SECURITY 25 January, 2023 7:46 am   

The West didn’t dissapoint at the Ramstein summit (ANALYSIS)


Contrary to great expectations, during the summit at the American base in Ramstein, the countries supporting Ukraine militarily did not decide to hand over Western tanks. Despite this, the summit ended with a partial success – writes Mariusz Marszałkowski, editor at

The West talks about aid to Ukraine

Many commentators hoped that during the summit in Ramstein the allies would promise to transfer made-in-the-West basic tanks to Ukraine. German Leopards, American Abrams and British Challengers 2 were on top of the list. Ultimately, only the latter model will arrive to Ukraine in the insufficient number of 14 units. Before the summit, Poland and several other countries began a diplomatic battle with Berlin to get it to agree to send German-made machines as part of the support. The Germans, however, are reticent and have so far agreed to an inventory, which is supposed to give an answer to how many and what tanks could be sent to Ukraine in the future. This caused an uproar among dissatisfied stakeholders who called the summit a failure. But is this the right way to describe the outcome of the meeting in Germany? Not necessarily.

The Ramstein summit was not a failure

It was the culmination of January talks and international arrangements on specific forms of support for Ukraine. Even though the final armaments package offered by the summit participants did not include basic tanks such as the Leopards or Abrams, the scale of the aid is unprecedented and breaks existing taboos.

First, the decision to hand over Patriot anti-aircraft and missile systems is even more important than a battalion of Western tanks. Keeping the Ukrainian sky secure will not allow the Russians to use their air force whose main goal should be to soften Ukrainian defenses and pave the way for ground troops in the offensive. The anticipated Russian offensive has no chance of victory in the long term without air support. In total, three Patriot batteries from the USA, Germany and the Netherlands are to go to Ukraine. In addition, more NASAMS and IRIS-T anti-aircraft systems are to be delivered by the Dnieper. Until a few months ago, the supply of modern Western-made anti-aircraft kits was a taboo topic in talks about the transfer of military equipment. Today, after the declarations of a number of countries about further deliveries of such systems, few people remember about it.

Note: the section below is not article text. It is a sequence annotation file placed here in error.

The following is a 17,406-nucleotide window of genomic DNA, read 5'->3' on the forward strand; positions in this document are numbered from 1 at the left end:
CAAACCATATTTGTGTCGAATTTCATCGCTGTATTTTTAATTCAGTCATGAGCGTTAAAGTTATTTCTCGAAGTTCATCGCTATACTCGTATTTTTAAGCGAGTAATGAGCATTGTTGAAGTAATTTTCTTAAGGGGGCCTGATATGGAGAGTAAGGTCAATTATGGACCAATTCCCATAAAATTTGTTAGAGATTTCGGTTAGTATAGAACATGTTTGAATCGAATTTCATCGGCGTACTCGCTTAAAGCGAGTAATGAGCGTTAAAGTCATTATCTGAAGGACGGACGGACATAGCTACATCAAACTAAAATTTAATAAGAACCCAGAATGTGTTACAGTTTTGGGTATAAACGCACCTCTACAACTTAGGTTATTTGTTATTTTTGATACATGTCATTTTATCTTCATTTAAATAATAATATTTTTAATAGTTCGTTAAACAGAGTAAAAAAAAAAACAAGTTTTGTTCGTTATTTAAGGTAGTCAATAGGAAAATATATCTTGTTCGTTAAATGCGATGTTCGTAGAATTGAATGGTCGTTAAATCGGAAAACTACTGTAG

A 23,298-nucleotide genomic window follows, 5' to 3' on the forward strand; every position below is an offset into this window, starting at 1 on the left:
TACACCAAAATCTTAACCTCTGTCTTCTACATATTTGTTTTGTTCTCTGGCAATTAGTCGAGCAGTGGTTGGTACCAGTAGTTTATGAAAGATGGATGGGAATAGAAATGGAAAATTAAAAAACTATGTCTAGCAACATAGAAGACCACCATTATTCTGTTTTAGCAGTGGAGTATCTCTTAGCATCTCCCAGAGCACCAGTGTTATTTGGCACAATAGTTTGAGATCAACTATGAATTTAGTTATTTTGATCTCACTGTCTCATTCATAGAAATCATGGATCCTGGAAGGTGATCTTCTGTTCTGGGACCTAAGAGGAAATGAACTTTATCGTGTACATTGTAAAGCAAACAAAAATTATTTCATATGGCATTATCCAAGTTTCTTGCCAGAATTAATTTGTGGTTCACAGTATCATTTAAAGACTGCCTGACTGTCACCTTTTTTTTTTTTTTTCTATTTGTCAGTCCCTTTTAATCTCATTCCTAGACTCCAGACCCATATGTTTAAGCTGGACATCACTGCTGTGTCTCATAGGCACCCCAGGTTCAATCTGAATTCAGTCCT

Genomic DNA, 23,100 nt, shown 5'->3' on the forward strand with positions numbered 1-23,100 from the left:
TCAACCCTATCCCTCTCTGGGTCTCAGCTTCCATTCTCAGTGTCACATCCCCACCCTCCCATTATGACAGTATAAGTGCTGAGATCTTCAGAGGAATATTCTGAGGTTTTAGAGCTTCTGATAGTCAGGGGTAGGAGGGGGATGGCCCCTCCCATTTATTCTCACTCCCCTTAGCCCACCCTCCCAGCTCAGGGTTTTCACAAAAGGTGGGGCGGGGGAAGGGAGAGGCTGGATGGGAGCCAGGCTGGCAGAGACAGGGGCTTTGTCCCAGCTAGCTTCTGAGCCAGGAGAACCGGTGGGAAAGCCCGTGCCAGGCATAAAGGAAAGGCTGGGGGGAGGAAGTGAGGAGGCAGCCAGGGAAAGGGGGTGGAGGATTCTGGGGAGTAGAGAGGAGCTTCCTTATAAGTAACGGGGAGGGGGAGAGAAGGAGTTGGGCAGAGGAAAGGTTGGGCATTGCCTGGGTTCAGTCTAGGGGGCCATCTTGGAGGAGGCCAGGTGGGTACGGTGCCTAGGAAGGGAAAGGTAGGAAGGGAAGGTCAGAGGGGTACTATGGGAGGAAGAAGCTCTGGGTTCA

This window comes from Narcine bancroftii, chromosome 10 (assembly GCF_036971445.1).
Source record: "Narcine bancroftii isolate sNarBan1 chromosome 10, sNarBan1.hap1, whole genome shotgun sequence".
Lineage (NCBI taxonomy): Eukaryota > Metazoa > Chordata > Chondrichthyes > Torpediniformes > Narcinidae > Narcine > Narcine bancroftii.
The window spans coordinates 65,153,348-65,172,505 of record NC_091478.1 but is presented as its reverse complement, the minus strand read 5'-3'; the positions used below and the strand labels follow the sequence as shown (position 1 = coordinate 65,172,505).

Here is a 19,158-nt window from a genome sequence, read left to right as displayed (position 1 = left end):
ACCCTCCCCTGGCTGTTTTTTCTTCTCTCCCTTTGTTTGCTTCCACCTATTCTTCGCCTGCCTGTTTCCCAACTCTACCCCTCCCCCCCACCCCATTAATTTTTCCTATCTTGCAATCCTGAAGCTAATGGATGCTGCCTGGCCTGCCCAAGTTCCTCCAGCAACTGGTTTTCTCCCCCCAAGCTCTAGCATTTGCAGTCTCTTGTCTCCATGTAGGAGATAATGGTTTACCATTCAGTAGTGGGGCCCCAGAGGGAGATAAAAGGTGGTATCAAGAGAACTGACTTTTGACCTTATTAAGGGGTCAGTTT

Secondly, the decision was made to hand over armored combat vehicles to Ukraine. More than 100 M2A2 Bradley infantry fighting vehicles (IFV) are to be delivered from the USA, and more than 40 Marders will arrive from Germany. These vehicles will be of significant support to the Ukrainian armed forces in defensive and offensive operations, and will introduce a completely new quality compared to the previously used BMP-1 and BMP-2. It can also be assumed that the promised vehicles will not be the last, and any future packages will offer even more of them. Why are they important? Until now, Western countries have been sticking to providing light tactical vehicles, such as MRAP and Turkish KIRPI, which by nature are not fully suitable for offensive operations. They are poorly armored and poorly armed, usually with 12.7 mm machine guns. On the other hand, IFVs are armed with a caliber of 20 mm in the case of Marders and 25 mm in the case of M2A2s. In addition, the latter are equipped with dual-launcher guided missiles TOW, which are also included in the package of weapons transferred from the United States. These missiles will significantly increase the ability to destroy armored targets.